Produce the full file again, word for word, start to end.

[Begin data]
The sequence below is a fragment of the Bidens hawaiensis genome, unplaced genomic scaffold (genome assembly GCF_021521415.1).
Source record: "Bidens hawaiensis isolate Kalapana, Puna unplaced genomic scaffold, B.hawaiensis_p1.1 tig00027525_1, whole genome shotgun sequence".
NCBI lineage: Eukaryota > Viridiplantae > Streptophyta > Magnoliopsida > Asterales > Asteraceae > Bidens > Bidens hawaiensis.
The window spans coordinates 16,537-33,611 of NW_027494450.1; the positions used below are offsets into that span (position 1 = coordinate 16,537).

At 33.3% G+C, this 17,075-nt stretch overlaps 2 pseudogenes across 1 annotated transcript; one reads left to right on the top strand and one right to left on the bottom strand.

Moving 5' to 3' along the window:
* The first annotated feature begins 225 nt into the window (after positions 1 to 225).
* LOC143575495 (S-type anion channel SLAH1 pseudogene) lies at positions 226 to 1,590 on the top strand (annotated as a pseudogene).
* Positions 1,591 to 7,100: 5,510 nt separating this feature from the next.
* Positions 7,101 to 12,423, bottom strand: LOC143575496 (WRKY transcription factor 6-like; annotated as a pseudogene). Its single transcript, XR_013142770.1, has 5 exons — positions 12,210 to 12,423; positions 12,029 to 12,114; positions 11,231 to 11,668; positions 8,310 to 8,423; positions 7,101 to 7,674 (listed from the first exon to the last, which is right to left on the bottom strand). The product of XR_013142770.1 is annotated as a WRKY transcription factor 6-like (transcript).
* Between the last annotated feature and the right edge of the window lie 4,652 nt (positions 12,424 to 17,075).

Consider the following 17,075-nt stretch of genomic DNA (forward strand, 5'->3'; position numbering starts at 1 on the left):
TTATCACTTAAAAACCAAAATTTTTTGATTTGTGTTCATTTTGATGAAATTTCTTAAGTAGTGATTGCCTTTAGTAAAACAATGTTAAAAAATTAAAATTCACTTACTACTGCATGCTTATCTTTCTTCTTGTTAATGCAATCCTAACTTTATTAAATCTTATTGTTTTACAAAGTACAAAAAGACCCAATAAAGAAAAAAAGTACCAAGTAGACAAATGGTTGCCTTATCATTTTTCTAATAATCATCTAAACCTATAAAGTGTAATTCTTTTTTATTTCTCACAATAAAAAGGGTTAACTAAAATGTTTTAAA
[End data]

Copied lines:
The sequence below is a fragment of the Bidens hawaiensis genome, unplaced genomic scaffold (genome assembly GCF_021521415.1).
Source record: "Bidens hawaiensis isolate Kalapana, Puna unplaced genomic scaffold, B.hawaiensis_p1.1 tig00027525_1, whole genome shotgun sequence".
NCBI lineage: Eukaryota > Viridiplantae > Streptophyta > Magnoliopsida > Asterales > Asteraceae > Bidens > Bidens hawaiensis.
The window spans coordinates 16,537-33,611 of NW_027494450.1; the positions used below are offsets into that span (position 1 = coordinate 16,537).

At 33.3% G+C, this 17,075-nt stretch overlaps 2 pseudogenes across 1 annotated transcript; one reads left to right on the top strand and one right to left on the bottom strand.

Moving 5' to 3' along the window:
* The first annotated feature begins 225 nt into the window (after positions 1 to 225).
* LOC143575495 (S-type anion channel SLAH1 pseudogene) lies at positions 226 to 1,590 on the top strand (annotated as a pseudogene).
* Positions 1,591 to 7,100: 5,510 nt separating this feature from the next.
* Positions 7,101 to 12,423, bottom strand: LOC143575496 (WRKY transcription factor 6-like; annotated as a pseudogene). Its single transcript, XR_013142770.1, has 5 exons — positions 12,210 to 12,423; positions 12,029 to 12,114; positions 11,231 to 11,668; positions 8,310 to 8,423; positions 7,101 to 7,674 (listed from the first exon to the last, which is right to left on the bottom strand). The product of XR_013142770.1 is annotated as a WRKY transcription factor 6-like (transcript).
* Between the last annotated feature and the right edge of the window lie 4,652 nt (positions 12,424 to 17,075).

Consider the following 17,075-nt stretch of genomic DNA (forward strand, 5'->3'; position numbering starts at 1 on the left):
TTATCACTTAAAAACCAAAATTTTTTGATTTGTGTTCATTTTGATGAAATTTCTTAAGTAGTGATTGCCTTTAGTAAAACAATGTTAAAAAATTAAAATTCACTTACTACTGCATGCTTATCTTTCTTCTTGTTAATGCAATCCTAACTTTATTAAATCTTATTGTTTTACAAAGTACAAAAAGACCCAATAAAGAAAAAAAGTACCAAGTAGACAAATGGTTGCCTTATCATTTTTCTAATAATCATCTAAACCTATAAAGTGTAATTCTTTTTTATTTCTCACAATAAAAAGGGTTAACTAAAATGTTTTAAA